Yield – The amount of product generated per input. A useful metric in (bio)chemical engineering.
Ontogenetic – The development model of most complex, multicellular organisms where the adolescent period of rapid growth is eventually punctuated with non-growing adulthood.
In two studies that examined ontogenetic growth , the b value is the maintenance energy requirement over the energy needed to create new biomass. This value b is easily calculated with the right equation or directly given in the aforementioned studies. Rm is b times the maturation time. Maturation time can be solved for animals by taking equation (5) from  and solving for the time assuming that maturation occurs at 95% of asymptotic mass. For microbes, maturation time is taken as the inverse of the growth rate. For lettuce, a range of Rm is given in . All calculations (iPython notebook) are freely available on Github.
 Donald L. Katz, ‘History of Chemical Engineering, William F. Furter, Editor, Advances in Chemistry, Series 190, American Chemical Society, Washington, D.C. (1980)
 G. B. West, J. H. Brown, and B. J. Enquist, ‘A General Model for Ontogenetic Growth’, Nature, 413.6856 (2001), 628–31
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I’m Karthik Sekar. I’m currently working as a scientist, and I am a trained biochemical engineer. I consider animal welfare as one of our (humanity’s) most pressing concerns.
I fully acknowledge that not everyone appreciates the moral and environmental arguments for moving away from animal products. However, on this blog, I will focus on an entirely separate but underappreciated angle: Animals are a fundamentally terrible technology. They grow slowly, require vast resources, and will be disrupted by innovations catalyzed by the right science. In the same way Netflix eviscerated Blockbuster, better animal-free alternatives will leave the livestock industry behind to history books. Therefore, the pioneers of the superseding technology will profit handsomely. Forward-looking governments and organizations will seem brilliant for acting earlier.
My sense from personal conversations and internet chatter is nearly everyone loves the idea of technological innovation in moving away from animal products. Specifically, humanity should generate better animal-free products that reproduce the meat taste and nutrition better. For example, in vitro meat, or growing meat from animal stem cells in a bioreactor, appeals broadly and enthusiastically. In vitro meat is trying to reproduce meat more efficiently and without the animal. Truthfully, I appreciate that companies such as Memphis Meat spearhead this technology, but we shouldn’t be satisfied. We’re not considering the unexplored possibility space beyond and around. Suppose we went back to the 19th century as inventors, and we are tasked to develop technology to replace oxen for plowing. Would we develop a robotic ox? In the end, that idea was obviously impractical. Instead, a completely orthogonal design in the tractor obviated the need for oxen. We need a large portfolio of research into replacing animal products. Many designs and approaches will certainly fail. Therefore, we should hedge our risk and invest into as many avenues possible as we do in the renewable energy industry.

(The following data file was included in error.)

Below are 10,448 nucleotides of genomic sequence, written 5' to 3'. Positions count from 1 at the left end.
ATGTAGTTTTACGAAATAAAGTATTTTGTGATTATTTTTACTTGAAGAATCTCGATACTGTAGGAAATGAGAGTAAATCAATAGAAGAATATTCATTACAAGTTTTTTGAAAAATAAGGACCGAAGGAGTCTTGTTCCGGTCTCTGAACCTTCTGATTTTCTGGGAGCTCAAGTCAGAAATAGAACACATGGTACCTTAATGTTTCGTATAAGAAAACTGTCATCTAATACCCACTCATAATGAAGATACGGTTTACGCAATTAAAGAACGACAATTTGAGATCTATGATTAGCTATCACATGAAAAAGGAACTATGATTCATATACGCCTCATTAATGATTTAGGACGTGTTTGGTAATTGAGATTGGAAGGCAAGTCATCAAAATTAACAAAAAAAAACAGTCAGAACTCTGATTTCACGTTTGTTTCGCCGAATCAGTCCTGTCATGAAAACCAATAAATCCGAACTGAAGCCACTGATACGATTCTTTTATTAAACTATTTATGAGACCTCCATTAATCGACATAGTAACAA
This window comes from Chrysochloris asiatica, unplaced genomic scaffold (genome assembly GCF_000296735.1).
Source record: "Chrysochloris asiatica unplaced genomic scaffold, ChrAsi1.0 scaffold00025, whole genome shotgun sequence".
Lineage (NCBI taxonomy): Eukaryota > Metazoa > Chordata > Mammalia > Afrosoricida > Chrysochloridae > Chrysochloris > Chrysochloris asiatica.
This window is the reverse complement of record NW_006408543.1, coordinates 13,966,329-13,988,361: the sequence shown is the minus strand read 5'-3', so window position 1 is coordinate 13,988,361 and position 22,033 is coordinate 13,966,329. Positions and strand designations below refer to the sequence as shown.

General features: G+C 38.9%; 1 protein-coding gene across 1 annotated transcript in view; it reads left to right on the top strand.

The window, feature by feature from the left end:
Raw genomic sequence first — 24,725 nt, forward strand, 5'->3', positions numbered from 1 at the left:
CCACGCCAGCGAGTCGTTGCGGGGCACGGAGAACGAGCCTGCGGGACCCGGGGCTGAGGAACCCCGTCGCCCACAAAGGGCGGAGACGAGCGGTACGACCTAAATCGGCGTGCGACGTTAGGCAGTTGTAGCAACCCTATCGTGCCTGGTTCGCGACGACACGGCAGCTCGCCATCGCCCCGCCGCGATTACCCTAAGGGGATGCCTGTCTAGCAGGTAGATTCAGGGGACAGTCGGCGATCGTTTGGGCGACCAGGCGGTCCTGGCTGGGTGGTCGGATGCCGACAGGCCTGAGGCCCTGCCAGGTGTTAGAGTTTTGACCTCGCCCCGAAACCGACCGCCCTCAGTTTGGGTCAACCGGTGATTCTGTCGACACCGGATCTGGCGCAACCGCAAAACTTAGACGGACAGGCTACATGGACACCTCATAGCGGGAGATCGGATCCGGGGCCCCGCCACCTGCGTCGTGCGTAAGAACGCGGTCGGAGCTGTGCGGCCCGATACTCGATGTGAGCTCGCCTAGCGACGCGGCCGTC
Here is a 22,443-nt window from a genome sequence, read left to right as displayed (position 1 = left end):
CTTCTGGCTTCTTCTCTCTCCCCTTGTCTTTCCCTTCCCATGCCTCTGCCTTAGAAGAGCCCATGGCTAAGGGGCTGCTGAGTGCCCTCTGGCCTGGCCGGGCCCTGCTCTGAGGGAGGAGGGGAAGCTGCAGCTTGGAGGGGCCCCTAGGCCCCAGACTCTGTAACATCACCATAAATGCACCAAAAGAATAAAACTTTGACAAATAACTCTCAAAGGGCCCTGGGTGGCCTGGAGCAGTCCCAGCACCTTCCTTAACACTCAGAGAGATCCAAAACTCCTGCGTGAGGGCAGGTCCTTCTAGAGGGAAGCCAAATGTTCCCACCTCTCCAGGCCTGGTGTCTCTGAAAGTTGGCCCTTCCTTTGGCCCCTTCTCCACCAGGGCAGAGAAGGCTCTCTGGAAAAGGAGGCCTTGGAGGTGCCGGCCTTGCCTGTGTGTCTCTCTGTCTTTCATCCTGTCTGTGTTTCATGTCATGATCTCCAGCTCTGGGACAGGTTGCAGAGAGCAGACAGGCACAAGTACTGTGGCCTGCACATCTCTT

Initially, I had planned to write a book. However, I do not have the time nor energy currently, and I would not finish in a helpful timeline. Therefore, I will relay many key ideas both on this blog and potentially in podcasts/videos in the future.
I plan to discuss many of the above notions more deeply. Specific topics on the horizon:
Animals by the numbers. Why animals are a fundamentally pathetic technology?
The economics of animal production. The potential gains of replacing animal products.
What do we know about animal-based products? What could we research to catalyze the transition to animal-free analogs?
What do we know about protein-based health and metabolism? What do we know about the nutrition of meat and animal products?
Why aren’t there more animal-free innovations on the horizon? What can we do to generate more ideas?
I will certainly use my scientific background and research as much as possible. Nonetheless, many ideas I proffer will be wrong and should be refined or even repudiated. Please engage with me if you find such problems.